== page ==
The Valley of Heart's Delight
WILLIAM BOOTS is the owner of one of the largest and most productive farms in Santa Clara County. It is magnificent in extent, containing 640 acres, and is situated on the Alviso and Milpitas road, in the Alviso District, about six miles north of San Jose, and three miles southeast of Alviso. An orchard of twenty-three acres produces principally plums and French prunes, but also to a much smaller extent nearly all the varieties of fruit grown in that section. To the culture of strawberries of the Shapless, Cheney, and Longworth varieties, six acres are devoted. Asparagus is extensively cultivated, thirty acres being occupied by this vegetable. The remainder, and by far the larger part, of this ranch is used as a hay and grain farm, and for stock purposes. Mr. Boots is interested in stock-raising, and owns some fine thoroughbred racing horses of English stock. He is also largely interested in raising draught horses from American stock. Eight artesian wells, ranging in depth from 250 feet to 600 feet, furnish the water. Three of these wells are worthy of special mention, as having a flow of nine inches of water over a seven-inch pipe. The well, from which the water for domestic use is taken, upon being capped, displays great force, and throws water from a small nozzle attached to an inch hose fully forty feet high. The family residence is a fine and commodious one, and is surrounded by well-ordered grounds.
The subject of our sketch dates his birth in 1825, and is the son of James and Sarah (Sringer) Boots, who were residents of Jefferson County, Ohi. His father was a native of South Carolina; his ancestry, whose nationality is not positively know, came to the American colonies at an early period in the history of our country. His mother was a descendant from the original Penn colonists of Pennsylvania. His father emigrated to Ohio in 1814, being one of the pioneers of that State. He engaged in farming, and to that work the subject of our sketch was reared. His educational advantages wee extremely limited, he never having received more than 100 days' schooling in his life. His father's failing health compelled him to take charge of the farm and its interests, and thus to aid in the maintenance of the family. This care fell upon him when he was but seventeen years old, yet he fulfilled these arduous duties most faithfully and successfully. He remained on his father's farm until 1851, when he left home to come to this State. Reaching St. Louis in the autumn of that year, he there engaged in various occupatins, starting from there on the overland trip in the spring of the following year. He arrived in the Sacramento Valley on the fourteenth of August, 1852, and after a short stay there went into the mines. It required only a five days' trial to convince him that mining was not his vocation, and he abandoned it to return to farm labor, in which he engaged until fall. He then came to Santa Clara County, sick and destitute of money, but there were left to him an indomitable will to do, and courage which nothing could daunt. After almost six months of weary sickness and suffering, he was able to resume work, and for the next six months was engaged in farm labor for wages. At the expiration of this time he rented land, and commenced the raising of grain. A thorough knowledge of agriculture, combined with energetic and trained habits of labor, and a strict attention to business, soon assured his success, and in 1862 he was able to purchase land at his present location, upon which to base his future operation. Since then he has, from time to time, added to the acreage of his farm, until now (in 1888) he is justly considered one of Santa Clara's most prosperous and successful agriculturists.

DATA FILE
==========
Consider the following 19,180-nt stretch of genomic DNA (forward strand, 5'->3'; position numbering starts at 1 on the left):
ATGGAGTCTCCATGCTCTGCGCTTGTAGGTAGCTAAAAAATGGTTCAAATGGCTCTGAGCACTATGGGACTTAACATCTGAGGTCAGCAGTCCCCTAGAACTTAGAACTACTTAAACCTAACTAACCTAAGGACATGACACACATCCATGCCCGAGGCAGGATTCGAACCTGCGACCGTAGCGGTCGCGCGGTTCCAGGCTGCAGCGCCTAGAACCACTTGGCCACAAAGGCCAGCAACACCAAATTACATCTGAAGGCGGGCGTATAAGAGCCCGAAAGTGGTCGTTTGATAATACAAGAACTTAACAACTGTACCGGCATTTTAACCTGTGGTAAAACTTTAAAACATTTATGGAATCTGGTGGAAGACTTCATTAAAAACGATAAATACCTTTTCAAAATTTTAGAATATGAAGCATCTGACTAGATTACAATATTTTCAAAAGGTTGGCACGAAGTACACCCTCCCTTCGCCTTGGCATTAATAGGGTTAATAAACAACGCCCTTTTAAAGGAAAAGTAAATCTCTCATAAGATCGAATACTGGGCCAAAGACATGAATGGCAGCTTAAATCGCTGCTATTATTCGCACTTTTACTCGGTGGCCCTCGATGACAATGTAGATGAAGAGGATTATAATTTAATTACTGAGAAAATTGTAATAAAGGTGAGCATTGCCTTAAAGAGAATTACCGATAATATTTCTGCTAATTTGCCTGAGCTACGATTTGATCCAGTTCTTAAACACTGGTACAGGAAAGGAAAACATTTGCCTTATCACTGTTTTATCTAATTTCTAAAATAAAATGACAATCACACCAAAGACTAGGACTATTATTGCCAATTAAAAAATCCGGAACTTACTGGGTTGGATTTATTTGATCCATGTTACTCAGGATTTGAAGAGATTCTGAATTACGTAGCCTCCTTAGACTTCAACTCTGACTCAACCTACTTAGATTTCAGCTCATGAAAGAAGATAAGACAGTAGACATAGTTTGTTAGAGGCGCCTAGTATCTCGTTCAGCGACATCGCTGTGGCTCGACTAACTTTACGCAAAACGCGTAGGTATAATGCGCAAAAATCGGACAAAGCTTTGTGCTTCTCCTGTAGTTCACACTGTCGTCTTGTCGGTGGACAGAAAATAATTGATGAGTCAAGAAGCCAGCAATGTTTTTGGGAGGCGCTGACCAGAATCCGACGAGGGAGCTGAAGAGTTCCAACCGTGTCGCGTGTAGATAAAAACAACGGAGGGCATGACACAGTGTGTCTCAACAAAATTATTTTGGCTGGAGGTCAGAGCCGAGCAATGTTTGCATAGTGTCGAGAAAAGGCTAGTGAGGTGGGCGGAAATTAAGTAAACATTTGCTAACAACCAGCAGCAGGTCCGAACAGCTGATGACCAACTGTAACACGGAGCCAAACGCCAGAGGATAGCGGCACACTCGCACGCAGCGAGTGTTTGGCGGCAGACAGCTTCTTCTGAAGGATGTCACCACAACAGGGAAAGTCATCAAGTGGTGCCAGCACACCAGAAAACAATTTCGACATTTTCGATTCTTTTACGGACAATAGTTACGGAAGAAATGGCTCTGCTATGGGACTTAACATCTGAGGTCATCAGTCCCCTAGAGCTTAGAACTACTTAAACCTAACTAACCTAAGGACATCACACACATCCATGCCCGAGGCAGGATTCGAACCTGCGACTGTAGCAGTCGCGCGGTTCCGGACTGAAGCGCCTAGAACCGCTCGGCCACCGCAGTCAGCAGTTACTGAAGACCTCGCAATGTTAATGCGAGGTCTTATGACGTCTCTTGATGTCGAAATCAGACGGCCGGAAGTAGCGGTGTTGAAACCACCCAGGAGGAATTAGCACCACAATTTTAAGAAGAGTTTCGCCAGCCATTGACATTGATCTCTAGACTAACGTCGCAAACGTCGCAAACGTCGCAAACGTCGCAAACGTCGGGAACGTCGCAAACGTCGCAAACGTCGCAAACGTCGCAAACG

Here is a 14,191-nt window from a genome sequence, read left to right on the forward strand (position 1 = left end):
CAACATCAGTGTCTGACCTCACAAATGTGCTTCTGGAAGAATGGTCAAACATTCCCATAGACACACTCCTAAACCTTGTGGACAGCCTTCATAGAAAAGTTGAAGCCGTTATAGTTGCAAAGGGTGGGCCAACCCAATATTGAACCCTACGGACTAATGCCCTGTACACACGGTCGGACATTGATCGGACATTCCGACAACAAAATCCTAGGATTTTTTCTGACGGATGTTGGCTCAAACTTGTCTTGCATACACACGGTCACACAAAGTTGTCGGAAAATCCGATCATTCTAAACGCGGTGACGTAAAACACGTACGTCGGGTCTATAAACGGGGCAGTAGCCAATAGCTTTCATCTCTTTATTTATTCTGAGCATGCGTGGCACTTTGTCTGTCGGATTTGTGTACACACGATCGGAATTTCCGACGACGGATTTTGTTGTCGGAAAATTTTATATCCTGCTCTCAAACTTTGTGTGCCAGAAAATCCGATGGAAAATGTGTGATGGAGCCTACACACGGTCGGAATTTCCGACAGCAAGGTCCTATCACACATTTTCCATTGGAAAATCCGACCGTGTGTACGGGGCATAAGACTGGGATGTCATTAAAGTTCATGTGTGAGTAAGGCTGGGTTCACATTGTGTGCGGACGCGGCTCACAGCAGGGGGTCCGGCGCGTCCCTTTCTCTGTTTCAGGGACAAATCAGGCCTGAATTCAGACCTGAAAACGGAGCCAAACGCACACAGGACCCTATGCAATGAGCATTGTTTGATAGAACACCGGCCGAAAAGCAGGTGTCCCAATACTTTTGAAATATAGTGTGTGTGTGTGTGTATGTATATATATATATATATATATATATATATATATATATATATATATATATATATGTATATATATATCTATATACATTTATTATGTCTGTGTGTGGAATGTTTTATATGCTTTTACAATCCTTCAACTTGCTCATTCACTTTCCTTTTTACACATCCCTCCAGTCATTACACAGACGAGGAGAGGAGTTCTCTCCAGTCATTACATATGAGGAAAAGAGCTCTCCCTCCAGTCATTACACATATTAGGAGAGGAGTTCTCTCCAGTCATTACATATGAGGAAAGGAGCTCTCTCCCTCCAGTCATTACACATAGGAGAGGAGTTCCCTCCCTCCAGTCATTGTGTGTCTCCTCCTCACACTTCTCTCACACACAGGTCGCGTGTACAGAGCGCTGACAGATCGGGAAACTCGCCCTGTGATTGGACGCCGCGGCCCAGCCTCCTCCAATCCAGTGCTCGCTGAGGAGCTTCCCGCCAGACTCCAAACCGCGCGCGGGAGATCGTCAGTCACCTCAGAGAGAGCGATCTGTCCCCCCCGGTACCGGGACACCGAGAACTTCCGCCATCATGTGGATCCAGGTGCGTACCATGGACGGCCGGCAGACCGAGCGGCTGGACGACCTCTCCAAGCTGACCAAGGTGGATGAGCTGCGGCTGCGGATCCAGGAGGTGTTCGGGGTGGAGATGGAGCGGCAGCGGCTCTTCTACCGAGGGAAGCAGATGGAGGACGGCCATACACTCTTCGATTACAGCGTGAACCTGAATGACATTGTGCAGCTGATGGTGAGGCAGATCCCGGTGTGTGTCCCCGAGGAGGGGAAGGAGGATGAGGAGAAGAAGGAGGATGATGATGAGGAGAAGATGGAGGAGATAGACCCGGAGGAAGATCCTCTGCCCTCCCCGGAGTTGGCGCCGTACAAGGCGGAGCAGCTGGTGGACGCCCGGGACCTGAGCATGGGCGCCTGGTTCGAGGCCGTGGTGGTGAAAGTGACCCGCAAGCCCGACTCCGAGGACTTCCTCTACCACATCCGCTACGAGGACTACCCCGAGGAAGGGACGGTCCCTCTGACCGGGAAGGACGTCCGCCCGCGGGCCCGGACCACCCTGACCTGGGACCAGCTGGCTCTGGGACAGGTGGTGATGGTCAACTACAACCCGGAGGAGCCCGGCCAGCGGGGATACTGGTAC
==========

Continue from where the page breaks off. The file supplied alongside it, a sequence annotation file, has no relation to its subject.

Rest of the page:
In 1859 Mr. Boots married Miss Mary E. Hough, of Syracuse, New York. They have three children, all of whom are yet members of their father's family at the old homestead. Their names are: Charles T., Mary E., and William.
Mr. Boots is one of the most widely and favorably known citizens in this section. He is ready to give his help to all enterprises of real merit that will advance the interests and welfare of his community. He is what is called a self-made man, and is certainly most deserving of that description. His position, when he became a resident of this county, and the one which he holds now, when compared, give evidence as to the courage and industry which must have filled the intervening years. He is a strong and consistent Republican, and during the late war was an ardent supporter of the Union. He takes a deep interest in the welfare of the Presbyterian Church, of which he is a member.
Pen Pictures From The Garden of the World or Santa Clara County, California,
Illustrated. - Edited by H. S. Foote.- Chicago: The Lewis Publishing Company, 1888. p. 275-276
transcribed by Carol Lackey